The CEO of popular video conferencing software Zoom said the company has no plans to offer end-to-end encryption to users of its free version so it can continue working with law enforcement.
During the company's quarterly earnings call, Zoom CEO and Chairman Eric Yuan was asked about plans to use end-to-end encryption to bolster the privacy of video calls.
Yuan said the option is something the company wants to offer business or enterprise customers, but not users accessing the platform for free.
"We don't want to give that because we also want to work together with FBI, with local law enforcement in case some people, they use Zoom for the bad purpose," Yuan said.
Zoom did not offer a timeline for when end-to-end encryption would roll out. This type of encryption protects communications from being accessible to only the organizer of a Zoom call and invitees.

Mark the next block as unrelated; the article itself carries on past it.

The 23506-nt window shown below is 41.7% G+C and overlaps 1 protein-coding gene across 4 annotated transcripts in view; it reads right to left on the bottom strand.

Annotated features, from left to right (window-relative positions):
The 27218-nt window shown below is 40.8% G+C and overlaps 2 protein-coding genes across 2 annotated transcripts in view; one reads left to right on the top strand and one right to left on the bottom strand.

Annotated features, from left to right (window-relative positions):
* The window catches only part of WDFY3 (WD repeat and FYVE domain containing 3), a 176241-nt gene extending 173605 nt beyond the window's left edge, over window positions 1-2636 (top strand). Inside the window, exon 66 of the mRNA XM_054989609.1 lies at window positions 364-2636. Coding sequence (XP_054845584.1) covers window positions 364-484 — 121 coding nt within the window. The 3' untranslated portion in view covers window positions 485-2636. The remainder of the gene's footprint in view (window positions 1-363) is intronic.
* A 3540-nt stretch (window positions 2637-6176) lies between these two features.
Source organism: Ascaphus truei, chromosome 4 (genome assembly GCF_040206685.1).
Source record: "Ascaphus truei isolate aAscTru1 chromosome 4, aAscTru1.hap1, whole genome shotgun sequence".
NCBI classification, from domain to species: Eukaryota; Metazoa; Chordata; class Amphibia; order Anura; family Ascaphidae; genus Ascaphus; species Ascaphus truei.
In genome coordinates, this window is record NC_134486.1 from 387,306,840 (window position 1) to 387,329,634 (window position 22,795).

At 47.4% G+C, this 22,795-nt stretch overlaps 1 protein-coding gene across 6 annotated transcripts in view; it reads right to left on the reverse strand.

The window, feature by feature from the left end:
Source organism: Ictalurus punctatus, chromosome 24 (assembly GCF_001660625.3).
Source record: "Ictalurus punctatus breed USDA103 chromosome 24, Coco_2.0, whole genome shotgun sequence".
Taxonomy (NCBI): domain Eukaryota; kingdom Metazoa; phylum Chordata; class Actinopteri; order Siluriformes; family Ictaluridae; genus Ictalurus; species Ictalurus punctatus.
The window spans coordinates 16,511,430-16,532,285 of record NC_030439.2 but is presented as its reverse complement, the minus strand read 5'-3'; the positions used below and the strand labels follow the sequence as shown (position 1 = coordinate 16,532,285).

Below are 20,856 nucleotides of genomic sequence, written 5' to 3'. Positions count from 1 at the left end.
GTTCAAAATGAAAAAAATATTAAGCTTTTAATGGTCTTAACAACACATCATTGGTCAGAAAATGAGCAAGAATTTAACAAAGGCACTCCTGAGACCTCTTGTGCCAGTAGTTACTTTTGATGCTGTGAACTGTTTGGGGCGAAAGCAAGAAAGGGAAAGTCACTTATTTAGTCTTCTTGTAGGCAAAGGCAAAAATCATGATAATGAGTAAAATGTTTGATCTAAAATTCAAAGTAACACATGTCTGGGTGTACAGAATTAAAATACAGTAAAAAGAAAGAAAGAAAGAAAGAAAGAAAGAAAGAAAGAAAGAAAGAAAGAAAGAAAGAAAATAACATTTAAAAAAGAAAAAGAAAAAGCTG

While Zoom has skyrocketed in popularity as more people work from home, the video conferencing tool has been criticized over how well it secures call after a string of "Zoom bombings" where outside users would invade and disrupt calls. A California church filed a class-action lawsuit against Zoom after its virtual Bible study class was "Zoom bombed" with pornographic images.
Zoom has since introduced a variety of security features to better protect video calls.
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